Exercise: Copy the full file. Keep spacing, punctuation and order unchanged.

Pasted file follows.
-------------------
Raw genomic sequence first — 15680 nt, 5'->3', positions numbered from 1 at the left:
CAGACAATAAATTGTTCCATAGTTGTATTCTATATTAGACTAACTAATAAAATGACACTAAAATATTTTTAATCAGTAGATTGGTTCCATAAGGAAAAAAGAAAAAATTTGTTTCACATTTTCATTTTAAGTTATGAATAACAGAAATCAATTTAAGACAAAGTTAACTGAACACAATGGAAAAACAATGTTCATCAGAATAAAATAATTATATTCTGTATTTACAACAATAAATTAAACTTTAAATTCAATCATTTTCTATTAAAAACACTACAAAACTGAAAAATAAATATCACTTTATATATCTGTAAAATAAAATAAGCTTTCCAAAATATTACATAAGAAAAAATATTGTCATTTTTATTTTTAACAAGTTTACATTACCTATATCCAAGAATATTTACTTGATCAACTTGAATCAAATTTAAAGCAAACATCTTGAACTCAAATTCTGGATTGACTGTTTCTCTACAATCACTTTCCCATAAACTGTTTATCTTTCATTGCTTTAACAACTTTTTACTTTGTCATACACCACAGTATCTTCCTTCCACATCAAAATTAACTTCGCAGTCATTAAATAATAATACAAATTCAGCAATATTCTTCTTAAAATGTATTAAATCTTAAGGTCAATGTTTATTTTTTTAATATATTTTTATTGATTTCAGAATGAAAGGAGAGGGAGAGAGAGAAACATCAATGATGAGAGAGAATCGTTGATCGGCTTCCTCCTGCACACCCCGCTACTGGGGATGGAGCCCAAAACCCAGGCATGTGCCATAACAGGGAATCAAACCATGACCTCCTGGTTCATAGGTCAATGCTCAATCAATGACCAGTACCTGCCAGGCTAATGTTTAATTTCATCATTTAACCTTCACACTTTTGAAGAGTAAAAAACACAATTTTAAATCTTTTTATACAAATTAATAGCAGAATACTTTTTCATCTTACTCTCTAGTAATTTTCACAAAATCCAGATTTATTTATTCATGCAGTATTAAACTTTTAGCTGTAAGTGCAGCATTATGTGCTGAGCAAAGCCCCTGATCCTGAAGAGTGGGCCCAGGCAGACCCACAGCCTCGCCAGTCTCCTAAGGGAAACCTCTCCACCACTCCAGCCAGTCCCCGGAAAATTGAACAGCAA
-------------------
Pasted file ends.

Raw genomic sequence first — 15680 nt, 5'->3', positions numbered from 1 at the left:
CAGACAATAAATTGTTCCATAGTTGTATTCTATATTAGACTAACTAATAAAATGACACTAAAATATTTTTAATCAGTAGATTGGTTCCATAAGGAAAAAAGAAAAAATTTGTTTCACATTTTCATTTTAAGTTATGAATAACAGAAATCAATTTAAGACAAAGTTAACTGAACACAATGGAAAAACAATGTTCATCAGAATAAAATAATTATATTCTGTATTTACAACAATAAATTAAACTTTAAATTCAATCATTTTCTATTAAAAACACTACAAAACTGAAAAATAAATATCACTTTATATATCTGTAAAATAAAATAAGCTTTCCAAAATATTACATAAGAAAAAATATTGTCATTTTTATTTTTAACAAGTTTACATTACCTATATCCAAGAATATTTACTTGATCAACTTGAATCAAATTTAAAGCAAACATCTTGAACTCAAATTCTGGATTGACTGTTTCTCTACAATCACTTTCCCATAAACTGTTTATCTTTCATTGCTTTAACAACTTTTTACTTTGTCATACACCACAGTATCTTCCTTCCACATCAAAATTAACTTCGCAGTCATTAAATAATAATACAAATTCAGCAATATTCTTCTTAAAATGTATTAAATCTTAAGGTCAATGTTTATTTTTTTAATATATTTTTATTGATTTCAGAATGAAAGGAGAGGGAGAGAGAGAAACATCAATGATGAGAGAGAATCGTTGATCGGCTTCCTCCTGCACACCCCGCTACTGGGGATGGAGCCCAAAACCCAGGCATGTGCCATAACAGGGAATCAAACCATGACCTCCTGGTTCATAGGTCAATGCTCAATCAATGACCAGTACCTGCCAGGCTAATGTTTAATTTCATCATTTAACCTTCACACTTTTGAAGAGTAAAAAACACAATTTTAAATCTTTTTATACAAATTAATAGCAGAATACTTTTTCATCTTACTCTCTAGTAATTTTCACAAAATCCAGATTTATTTATTCATGCAGTATTAAACTTTTAGCTGTAAGTGCAGCATTATGTGCTGAGCAAAGCCCCTGATCCTGAAGAGTGGGCCCAGGCAGACCCACAGCCTCGCCAGTCTCCTAAGGGAAACCTCTCCACCACTCCAGCCAGTCCCCGGAAAATTGAACAGCAA